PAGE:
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Transcription and mRNA processing

Transcription involves rewriting genetic information from DNA to mRNA, with RNA polymerase playing a crucial role. In eukaryotic cells, DNA to mRNA transcription occurs within the nucleus, producing pre-mRNA. This pre-mRNA undergoes processing, including the addition of a 5' cap, a poly-A tail, and splicing out introns, resulting in mature mRNA, which then leaves the nucleus for protein translation. Created by Sal Khan.

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Video transcript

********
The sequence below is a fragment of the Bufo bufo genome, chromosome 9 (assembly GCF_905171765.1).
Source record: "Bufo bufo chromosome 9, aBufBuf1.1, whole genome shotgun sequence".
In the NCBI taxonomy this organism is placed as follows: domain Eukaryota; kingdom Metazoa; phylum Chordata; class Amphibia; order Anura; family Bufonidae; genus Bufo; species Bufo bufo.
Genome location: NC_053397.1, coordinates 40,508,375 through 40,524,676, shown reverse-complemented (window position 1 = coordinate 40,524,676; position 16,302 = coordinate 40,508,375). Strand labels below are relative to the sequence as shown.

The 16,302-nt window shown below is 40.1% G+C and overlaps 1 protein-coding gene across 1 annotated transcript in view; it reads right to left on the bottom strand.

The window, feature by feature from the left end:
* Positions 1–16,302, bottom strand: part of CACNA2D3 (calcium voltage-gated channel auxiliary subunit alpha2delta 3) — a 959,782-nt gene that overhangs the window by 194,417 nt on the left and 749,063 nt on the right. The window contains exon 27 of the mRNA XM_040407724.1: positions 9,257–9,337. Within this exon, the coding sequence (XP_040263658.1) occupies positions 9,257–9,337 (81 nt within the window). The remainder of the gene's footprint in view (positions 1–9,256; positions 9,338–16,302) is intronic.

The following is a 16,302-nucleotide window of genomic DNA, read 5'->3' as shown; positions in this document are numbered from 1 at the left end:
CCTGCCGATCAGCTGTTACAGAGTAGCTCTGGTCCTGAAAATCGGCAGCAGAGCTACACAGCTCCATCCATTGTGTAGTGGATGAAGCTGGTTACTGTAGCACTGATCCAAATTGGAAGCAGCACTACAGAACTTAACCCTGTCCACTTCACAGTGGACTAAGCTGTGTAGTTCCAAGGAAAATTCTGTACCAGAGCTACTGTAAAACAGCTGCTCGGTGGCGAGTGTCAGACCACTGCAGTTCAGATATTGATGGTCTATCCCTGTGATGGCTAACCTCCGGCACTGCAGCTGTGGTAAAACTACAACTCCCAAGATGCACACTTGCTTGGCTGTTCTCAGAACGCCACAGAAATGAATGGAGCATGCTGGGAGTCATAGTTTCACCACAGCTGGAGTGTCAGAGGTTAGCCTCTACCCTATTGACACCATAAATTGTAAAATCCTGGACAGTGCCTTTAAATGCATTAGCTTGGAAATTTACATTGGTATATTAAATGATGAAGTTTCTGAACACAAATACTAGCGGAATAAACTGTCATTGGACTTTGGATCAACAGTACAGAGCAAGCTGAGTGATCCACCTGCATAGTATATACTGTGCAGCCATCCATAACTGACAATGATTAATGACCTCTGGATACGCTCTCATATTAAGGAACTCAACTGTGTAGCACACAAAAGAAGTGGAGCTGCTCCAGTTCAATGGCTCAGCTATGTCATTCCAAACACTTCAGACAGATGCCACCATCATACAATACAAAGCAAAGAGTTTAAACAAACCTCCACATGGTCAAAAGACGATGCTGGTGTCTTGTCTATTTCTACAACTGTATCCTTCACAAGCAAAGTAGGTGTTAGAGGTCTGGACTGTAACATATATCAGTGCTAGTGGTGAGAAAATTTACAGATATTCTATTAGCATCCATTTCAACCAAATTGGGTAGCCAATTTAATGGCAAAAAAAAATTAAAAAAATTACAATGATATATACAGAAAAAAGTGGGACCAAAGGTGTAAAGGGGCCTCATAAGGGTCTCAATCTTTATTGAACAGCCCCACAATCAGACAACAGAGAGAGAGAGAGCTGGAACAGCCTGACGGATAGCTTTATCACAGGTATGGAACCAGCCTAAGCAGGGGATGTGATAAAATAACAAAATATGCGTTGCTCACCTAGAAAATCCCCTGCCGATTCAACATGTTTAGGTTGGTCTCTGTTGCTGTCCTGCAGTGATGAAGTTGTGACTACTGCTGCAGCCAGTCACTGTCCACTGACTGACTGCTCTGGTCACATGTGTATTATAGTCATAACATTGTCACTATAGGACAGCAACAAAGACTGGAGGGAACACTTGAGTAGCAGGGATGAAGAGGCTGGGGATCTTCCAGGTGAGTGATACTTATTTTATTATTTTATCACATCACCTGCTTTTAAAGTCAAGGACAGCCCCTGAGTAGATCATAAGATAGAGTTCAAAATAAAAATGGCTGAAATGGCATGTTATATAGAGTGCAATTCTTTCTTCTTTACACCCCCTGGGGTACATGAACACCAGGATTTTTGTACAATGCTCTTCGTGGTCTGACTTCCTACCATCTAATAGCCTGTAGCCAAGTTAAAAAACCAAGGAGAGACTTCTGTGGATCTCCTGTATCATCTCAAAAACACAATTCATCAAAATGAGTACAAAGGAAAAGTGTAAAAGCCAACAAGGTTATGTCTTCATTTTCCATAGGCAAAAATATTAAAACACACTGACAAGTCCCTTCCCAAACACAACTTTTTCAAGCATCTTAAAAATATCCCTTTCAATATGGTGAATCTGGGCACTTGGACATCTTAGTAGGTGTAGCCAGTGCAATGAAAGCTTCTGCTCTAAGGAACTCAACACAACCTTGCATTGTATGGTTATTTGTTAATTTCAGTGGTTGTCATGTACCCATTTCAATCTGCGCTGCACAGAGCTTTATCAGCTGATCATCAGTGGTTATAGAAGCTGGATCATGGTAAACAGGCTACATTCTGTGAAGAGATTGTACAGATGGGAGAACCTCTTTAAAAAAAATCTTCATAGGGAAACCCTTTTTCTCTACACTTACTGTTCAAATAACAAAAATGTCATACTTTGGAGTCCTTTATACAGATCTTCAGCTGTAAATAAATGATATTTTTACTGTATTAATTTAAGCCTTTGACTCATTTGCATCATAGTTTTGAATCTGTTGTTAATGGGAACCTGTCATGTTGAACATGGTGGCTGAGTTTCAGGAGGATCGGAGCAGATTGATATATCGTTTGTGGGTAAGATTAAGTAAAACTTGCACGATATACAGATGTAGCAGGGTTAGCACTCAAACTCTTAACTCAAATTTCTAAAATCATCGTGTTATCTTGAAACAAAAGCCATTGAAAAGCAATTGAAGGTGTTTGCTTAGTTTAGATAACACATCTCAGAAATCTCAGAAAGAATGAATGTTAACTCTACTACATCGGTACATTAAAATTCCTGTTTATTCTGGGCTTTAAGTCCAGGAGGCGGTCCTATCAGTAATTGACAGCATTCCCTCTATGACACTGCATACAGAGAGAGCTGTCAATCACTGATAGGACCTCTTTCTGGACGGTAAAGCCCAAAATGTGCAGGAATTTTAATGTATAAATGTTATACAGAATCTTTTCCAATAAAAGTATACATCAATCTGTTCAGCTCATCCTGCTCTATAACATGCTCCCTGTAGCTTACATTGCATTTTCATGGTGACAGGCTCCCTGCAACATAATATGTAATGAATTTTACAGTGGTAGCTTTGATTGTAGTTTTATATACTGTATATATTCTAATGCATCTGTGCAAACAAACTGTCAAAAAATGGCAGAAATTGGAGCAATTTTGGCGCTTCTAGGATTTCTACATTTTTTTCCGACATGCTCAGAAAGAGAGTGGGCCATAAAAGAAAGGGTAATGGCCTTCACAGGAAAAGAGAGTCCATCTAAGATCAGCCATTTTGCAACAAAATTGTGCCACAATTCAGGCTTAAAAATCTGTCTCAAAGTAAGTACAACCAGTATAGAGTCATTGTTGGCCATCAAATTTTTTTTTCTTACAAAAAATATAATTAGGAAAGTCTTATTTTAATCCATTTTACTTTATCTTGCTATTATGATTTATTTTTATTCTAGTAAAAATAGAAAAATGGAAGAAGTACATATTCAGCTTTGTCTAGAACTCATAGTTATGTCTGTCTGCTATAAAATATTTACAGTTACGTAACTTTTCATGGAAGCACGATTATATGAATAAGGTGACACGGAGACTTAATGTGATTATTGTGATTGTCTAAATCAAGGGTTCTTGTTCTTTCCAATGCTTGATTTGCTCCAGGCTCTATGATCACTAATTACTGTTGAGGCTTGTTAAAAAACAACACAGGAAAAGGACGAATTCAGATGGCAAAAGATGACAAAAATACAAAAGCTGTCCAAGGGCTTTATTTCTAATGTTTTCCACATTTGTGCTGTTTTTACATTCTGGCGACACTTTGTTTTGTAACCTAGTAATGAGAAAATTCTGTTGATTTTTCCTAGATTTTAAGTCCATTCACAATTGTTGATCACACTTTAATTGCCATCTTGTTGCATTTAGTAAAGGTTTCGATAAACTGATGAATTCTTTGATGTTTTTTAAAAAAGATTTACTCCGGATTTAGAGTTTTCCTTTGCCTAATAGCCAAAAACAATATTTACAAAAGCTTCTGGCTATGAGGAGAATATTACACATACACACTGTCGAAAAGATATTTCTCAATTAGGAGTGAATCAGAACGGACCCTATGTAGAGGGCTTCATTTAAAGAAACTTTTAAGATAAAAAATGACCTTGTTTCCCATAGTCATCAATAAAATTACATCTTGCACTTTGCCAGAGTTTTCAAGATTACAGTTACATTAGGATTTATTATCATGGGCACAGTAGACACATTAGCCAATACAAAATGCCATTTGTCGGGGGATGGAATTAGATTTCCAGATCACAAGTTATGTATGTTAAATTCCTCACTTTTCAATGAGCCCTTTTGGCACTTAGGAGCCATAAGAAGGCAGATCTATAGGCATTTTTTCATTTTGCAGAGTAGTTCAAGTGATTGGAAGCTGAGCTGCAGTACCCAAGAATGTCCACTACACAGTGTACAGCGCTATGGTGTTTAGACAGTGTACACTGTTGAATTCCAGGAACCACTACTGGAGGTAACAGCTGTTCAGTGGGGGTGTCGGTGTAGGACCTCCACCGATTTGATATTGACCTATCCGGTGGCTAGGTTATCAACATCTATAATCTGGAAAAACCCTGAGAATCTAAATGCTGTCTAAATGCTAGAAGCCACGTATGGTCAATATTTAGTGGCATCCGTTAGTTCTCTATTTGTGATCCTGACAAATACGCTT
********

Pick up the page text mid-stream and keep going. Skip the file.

- [Voiceover] What we're going to do in this video is a little bit of a deep dive on transcription. And just as a bit of a review, we touch on it on the video on replication, transcription and translation. Transcription in everyday language just means to rewrite something or to rewrite some information in another form. And that's essentially what's happening here. Transcription is when we take the information encoded in the gene in DNA and encode essentially that same information in mRNA. So transcription we are going from DNA to messenger RNA, and we're gonna, in this video, focus on genes that code for proteins. So this first step is the transcription, the DNA to messenger RNA, and then in a future video we'll dig a little bit deeper into translation. We will translate that information into an actual protein. But these diagrams give a little bit of an overview of it. It's a little bit simpler in bacteria. You have the DNA just floating around in the cytosol, and so the transcription takes place. You start with that DNA, that protein coding gene in the DNA, and from that you code the messenger RNA, you see that in that purple color right over here, and then that messenger RNA can be involved with the ribosome, and that's the translation process to actually produce the polypeptide, to produce the protein. In eukaryotic cells, and we're going to get into a little bit more depth in this video, the transcription, the DNA to mRNA, that happens inside of the nucleus. There's essentially two steps here. You go from DNA to what we would call pre-mRNA, let me write that down, pre-mRNA, which is depicted right over there, and then it needs to be processed to turn into what we would call mRNA, which then can leave the nucleus to be translated into a protein. So now that we have that overview, let's dig a little bit deeper into this and understand the different actors and understand if we're talking about a eukaryotic cell what type of processing might actually go on. So right over here, we are going to start with the protein coding gene inside of the DNA, right over here, and the primary actor that's not the DNA or the mRNA here is going to be RNA polymerase. It's used to create a sequence that will become a nucleotide sequence, that will become the messenger RNA. So this RNA polymerase, it needs to know where to start. The way it knows where to start is it attaches to a sequence of the DNA known as a promoter. And every gene is going to have a promoter associated with it, especially if we're talking about eukaryotic cells. Sometimes you might have a promoter associated with a collection of genes as well. But in general, if you've got a gene, you're gonna have a promoter. That's how the RNA polymerase knows to attach right over there. Once it attaches, well then, it is able to separate the strands. It separates the strands, and it's pretty interesting, because when we went in deep into replication, you saw all of these actors, the helicase and whatever else, but this RNA polymerase complex is actually quite capable. Not only it separates the strand and then it's actually able to code for the RNA. It does that the same way that when we studied DNA polymerase, it does it in only one direction. It can only add more nucleotides on the three prime end. So it encodes from the five prime to the three prime direction. Notice this arrow here, we're extending it on the three prime end of the RNA. So as you can see here, when it does this, it's only encoding one side of... Or it's only interacting, I guess you could say, or coding complementary information to one side. But let's think about this a little bit. We could call the side that it is interacting with, you can call that the template strand because that side of the DNA is acting as the template for forming that RNA. But if you think about the information that that RNA is actually going to encode, well it's gonna contain the same information as the coding strand of DNA, as the other stand of DNA, because these nucleotides right over here, this nucleotide is going to be complementary to this one over here, just as this nucleotide was complementary to that one over there. And you can see it in a little bit more depth if we actually were to add the nucleotides. So this is the template strand. If you have a thymine, well on the RNA, you'd have the adenine. Look, on the coding strand of DNA, the one up here, you would also have an adenine. Essentially the coding strand and the RNA, essentially end up being the same sequence, but the one difference is that you won't find the thymine in the RNA, instead you'll find a similar nitrogenous base, and that is uracil. But uracil plays the role of thymine, so you're essentially coding the same information. So once again, this bottom strand is acting as a template, but it's going to be the resulting RNA that gets coded, is essentially going to have the same information that we had in the coding strand. Just to get an appreciation for what this looks like, I would even write, I'd put looks in quotations, I even did little quote things with my fingers when I said that, is that it's hard to really visualize what these things look like, but you can see here that the RNA polymerase complex, and this is for a specific organism, can be very, very complex and involved, and it's fascinating how these things interact. Every time you're studying biology and someone like me is going to give you these nice clean narratives of how these enzymes interact with the different macromolecules, like the DNA or the RNA, you should always remember this is amazing. These are these molecules interacting with each other, bouncing into each other. It's happening incredibly fast inside of the cell. You should be in awe of this. It's happening in all of your cells or as we speak. This is pretty incredible stuff. So the next thing you have to think about, this right over here, we are extending the RNA, well when does this thing actually stop? It stops once we... So this RNA polymerase is going to keep going on and then this blue, we've labeled this a terminator. So let me write. So this area is a terminator, and there's multiple ways that that signals to the RNA polymerase that "Hey, it's time to stop." More particularly, it somehow creates something structurally that the polymerase just lets go. One mechanism, that's depicted right over here is that the mRNA that's coded, this could happen in bacteria, is that the mRNA that's coded forms a hairpin. So it has to have the right complementary base pairs, base pairs right over here, to form this hairpin. This hairpin, along with the things around the hairpin, essentially make it, impair the polymerase to keep on going. So, the complex kind of changes a little bit. So, it let's go, or at least that's how people believe it. There's other forms of how the terminator can act. It might be sequences that parts of the polymerase complex recognize and it makes a conformation change so that the RNA polymerase lets go. If we're talking about a prokaryote, we're done. This would be our messenger RNA which then can go to a ribosome and then be translated into a protein. But if we're talking about a eukaryote, then we have to do a little bit of processing. If we're talking about a eukaryote, if this is a prokaryote right over here, this would be our mRNA. If this is s eukaryote, then this is our pre-mRNA, which now has to be processed. And you might say, "Well how is that going to be processed?" Well, there's a couple of things that are going to be done. Some things are going to be added at the beginning and the end of the mRNA. The five prime cap, this is a modified guanine, modified guanine right over here, which is going to help in the translation process as the ribosomes attach onto it. And then you have this poly-A tail, and it's called a poly-A tail because it has a bunch of adenines at the end, right over here. These not only help in the translation process, it helps make sure that the information is more robust, that the ends of the mRNA don't in some way become, or makes it less likely that they're going to become damaged. Now the other thing that needs to be processed, and this is one of those fascinating things in evolutionary biology, is that we will have in this mRNA sequence, you're going to have parts of the sequence, which we currently consider to be nonsense sequence. Nonsense sequences, and we call them introns. I'm gonna put it in quotes because in general in evolution it's seldom that things have absolutely no purpose, but these are not coding for the protein that is going to be coded by our initial gene. And so, these are actually processed out, they are spliced out. I'm not going to go into the details of the actors that cause the splicing, but as part of this eukaryotic processing, you add the cap, you add the tail, and then you splice out the introns, and once you've spliced out the introns all you have left are the exons. So you have that. It's going to be connected to that. It's going to be connected to that. And so this is what you have resulted. This is in a eukaryote, you will have this mature mRNA. And that's what we saw right over here that can then, let me underline that in a color you can see, right over here, which then migrates out of the nucleus to a ribosome where it can be translated.